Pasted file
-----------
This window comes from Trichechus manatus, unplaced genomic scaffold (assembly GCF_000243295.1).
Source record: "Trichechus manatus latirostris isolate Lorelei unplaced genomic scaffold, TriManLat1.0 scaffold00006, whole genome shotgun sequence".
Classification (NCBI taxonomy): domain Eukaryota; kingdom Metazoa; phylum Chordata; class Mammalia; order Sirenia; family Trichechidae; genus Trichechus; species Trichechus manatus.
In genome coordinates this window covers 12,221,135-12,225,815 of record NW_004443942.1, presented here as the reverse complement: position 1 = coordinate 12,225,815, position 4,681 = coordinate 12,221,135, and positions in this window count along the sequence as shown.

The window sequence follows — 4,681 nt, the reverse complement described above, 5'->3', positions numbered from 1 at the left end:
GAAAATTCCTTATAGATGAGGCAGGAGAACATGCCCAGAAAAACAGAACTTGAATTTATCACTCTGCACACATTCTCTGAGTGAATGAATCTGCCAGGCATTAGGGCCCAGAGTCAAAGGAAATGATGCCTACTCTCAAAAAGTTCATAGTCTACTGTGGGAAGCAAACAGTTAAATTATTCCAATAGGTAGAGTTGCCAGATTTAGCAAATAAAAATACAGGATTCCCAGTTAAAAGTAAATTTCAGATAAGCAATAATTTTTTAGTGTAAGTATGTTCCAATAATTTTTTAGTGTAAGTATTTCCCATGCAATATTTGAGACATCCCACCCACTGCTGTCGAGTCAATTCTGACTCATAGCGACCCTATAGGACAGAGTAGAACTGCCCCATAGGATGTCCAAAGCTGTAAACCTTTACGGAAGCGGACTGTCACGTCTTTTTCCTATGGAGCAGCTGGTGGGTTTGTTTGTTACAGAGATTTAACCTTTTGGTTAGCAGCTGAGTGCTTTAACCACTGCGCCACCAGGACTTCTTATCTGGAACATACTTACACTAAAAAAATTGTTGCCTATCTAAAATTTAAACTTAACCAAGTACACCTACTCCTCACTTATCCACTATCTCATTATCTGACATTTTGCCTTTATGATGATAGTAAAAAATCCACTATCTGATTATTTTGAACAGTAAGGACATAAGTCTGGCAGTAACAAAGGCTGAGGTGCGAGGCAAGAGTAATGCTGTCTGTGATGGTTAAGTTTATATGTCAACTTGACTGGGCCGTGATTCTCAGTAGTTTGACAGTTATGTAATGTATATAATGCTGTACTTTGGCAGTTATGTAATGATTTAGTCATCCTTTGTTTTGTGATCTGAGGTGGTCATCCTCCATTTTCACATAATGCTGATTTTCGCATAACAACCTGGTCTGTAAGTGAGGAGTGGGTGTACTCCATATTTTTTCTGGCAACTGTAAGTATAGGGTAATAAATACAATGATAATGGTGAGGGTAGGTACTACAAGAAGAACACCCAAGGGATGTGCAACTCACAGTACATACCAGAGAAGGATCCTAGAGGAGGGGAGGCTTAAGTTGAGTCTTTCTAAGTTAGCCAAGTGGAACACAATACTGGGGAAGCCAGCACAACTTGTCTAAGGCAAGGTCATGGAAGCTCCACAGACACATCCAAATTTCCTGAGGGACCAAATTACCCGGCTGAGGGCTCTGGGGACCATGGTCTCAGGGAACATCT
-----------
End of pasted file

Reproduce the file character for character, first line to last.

This window comes from Trichechus manatus, unplaced genomic scaffold (assembly GCF_000243295.1).
Source record: "Trichechus manatus latirostris isolate Lorelei unplaced genomic scaffold, TriManLat1.0 scaffold00006, whole genome shotgun sequence".
Classification (NCBI taxonomy): domain Eukaryota; kingdom Metazoa; phylum Chordata; class Mammalia; order Sirenia; family Trichechidae; genus Trichechus; species Trichechus manatus.
In genome coordinates this window covers 12,221,135-12,225,815 of record NW_004443942.1, presented here as the reverse complement: position 1 = coordinate 12,225,815, position 4,681 = coordinate 12,221,135, and positions in this window count along the sequence as shown.

The window sequence follows — 4,681 nt, the reverse complement described above, 5'->3', positions numbered from 1 at the left end:
GAAAATTCCTTATAGATGAGGCAGGAGAACATGCCCAGAAAAACAGAACTTGAATTTATCACTCTGCACACATTCTCTGAGTGAATGAATCTGCCAGGCATTAGGGCCCAGAGTCAAAGGAAATGATGCCTACTCTCAAAAAGTTCATAGTCTACTGTGGGAAGCAAACAGTTAAATTATTCCAATAGGTAGAGTTGCCAGATTTAGCAAATAAAAATACAGGATTCCCAGTTAAAAGTAAATTTCAGATAAGCAATAATTTTTTAGTGTAAGTATGTTCCAATAATTTTTTAGTGTAAGTATTTCCCATGCAATATTTGAGACATCCCACCCACTGCTGTCGAGTCAATTCTGACTCATAGCGACCCTATAGGACAGAGTAGAACTGCCCCATAGGATGTCCAAAGCTGTAAACCTTTACGGAAGCGGACTGTCACGTCTTTTTCCTATGGAGCAGCTGGTGGGTTTGTTTGTTACAGAGATTTAACCTTTTGGTTAGCAGCTGAGTGCTTTAACCACTGCGCCACCAGGACTTCTTATCTGGAACATACTTACACTAAAAAAATTGTTGCCTATCTAAAATTTAAACTTAACCAAGTACACCTACTCCTCACTTATCCACTATCTCATTATCTGACATTTTGCCTTTATGATGATAGTAAAAAATCCACTATCTGATTATTTTGAACAGTAAGGACATAAGTCTGGCAGTAACAAAGGCTGAGGTGCGAGGCAAGAGTAATGCTGTCTGTGATGGTTAAGTTTATATGTCAACTTGACTGGGCCGTGATTCTCAGTAGTTTGACAGTTATGTAATGTATATAATGCTGTACTTTGGCAGTTATGTAATGATTTAGTCATCCTTTGTTTTGTGATCTGAGGTGGTCATCCTCCATTTTCACATAATGCTGATTTTCGCATAACAACCTGGTCTGTAAGTGAGGAGTGGGTGTACTCCATATTTTTTCTGGCAACTGTAAGTATAGGGTAATAAATACAATGATAATGGTGAGGGTAGGTACTACAAGAAGAACACCCAAGGGATGTGCAACTCACAGTACATACCAGAGAAGGATCCTAGAGGAGGGGAGGCTTAAGTTGAGTCTTTCTAAGTTAGCCAAGTGGAACACAATACTGGGGAAGCCAGCACAACTTGTCTAAGGCAAGGTCATGGAAGCTCCACAGACACATCCAAATTTCCTGAGGGACCAAATTACCCGGCTGAGGGCTCTGGGGACCATGGTCTCAGGGAACATCT